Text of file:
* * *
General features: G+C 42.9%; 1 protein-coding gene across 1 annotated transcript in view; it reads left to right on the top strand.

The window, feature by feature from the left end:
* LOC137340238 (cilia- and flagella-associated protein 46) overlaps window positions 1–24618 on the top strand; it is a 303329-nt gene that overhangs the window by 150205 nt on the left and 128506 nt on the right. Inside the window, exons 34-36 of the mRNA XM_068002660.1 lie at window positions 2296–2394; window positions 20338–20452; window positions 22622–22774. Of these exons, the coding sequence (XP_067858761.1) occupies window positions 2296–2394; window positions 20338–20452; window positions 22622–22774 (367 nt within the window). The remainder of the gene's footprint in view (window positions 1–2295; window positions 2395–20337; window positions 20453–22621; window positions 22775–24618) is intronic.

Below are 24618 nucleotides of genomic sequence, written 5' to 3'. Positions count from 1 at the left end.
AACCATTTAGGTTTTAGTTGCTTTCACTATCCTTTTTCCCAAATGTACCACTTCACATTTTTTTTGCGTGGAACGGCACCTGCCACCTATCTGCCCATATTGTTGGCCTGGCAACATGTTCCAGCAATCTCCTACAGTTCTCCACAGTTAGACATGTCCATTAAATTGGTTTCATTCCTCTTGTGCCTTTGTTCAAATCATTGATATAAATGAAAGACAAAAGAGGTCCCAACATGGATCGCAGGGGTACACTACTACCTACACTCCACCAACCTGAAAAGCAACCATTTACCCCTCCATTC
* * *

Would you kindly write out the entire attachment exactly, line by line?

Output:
General features: G+C 42.9%; 1 protein-coding gene across 1 annotated transcript in view; it reads left to right on the top strand.

The window, feature by feature from the left end:
* LOC137340238 (cilia- and flagella-associated protein 46) overlaps window positions 1–24618 on the top strand; it is a 303329-nt gene that overhangs the window by 150205 nt on the left and 128506 nt on the right. Inside the window, exons 34-36 of the mRNA XM_068002660.1 lie at window positions 2296–2394; window positions 20338–20452; window positions 22622–22774. Of these exons, the coding sequence (XP_067858761.1) occupies window positions 2296–2394; window positions 20338–20452; window positions 22622–22774 (367 nt within the window). The remainder of the gene's footprint in view (window positions 1–2295; window positions 2395–20337; window positions 20453–22621; window positions 22775–24618) is intronic.

Below are 24618 nucleotides of genomic sequence, written 5' to 3'. Positions count from 1 at the left end.
AACCATTTAGGTTTTAGTTGCTTTCACTATCCTTTTTCCCAAATGTACCACTTCACATTTTTTTTGCGTGGAACGGCACCTGCCACCTATCTGCCCATATTGTTGGCCTGGCAACATGTTCCAGCAATCTCCTACAGTTCTCCACAGTTAGACATGTCCATTAAATTGGTTTCATTCCTCTTGTGCCTTTGTTCAAATCATTGATATAAATGAAAGACAAAAGAGGTCCCAACATGGATCGCAGGGGTACACTACTACCTACACTCCACCAACCTGAAAAGCAACCATTTACCCCTCCATTC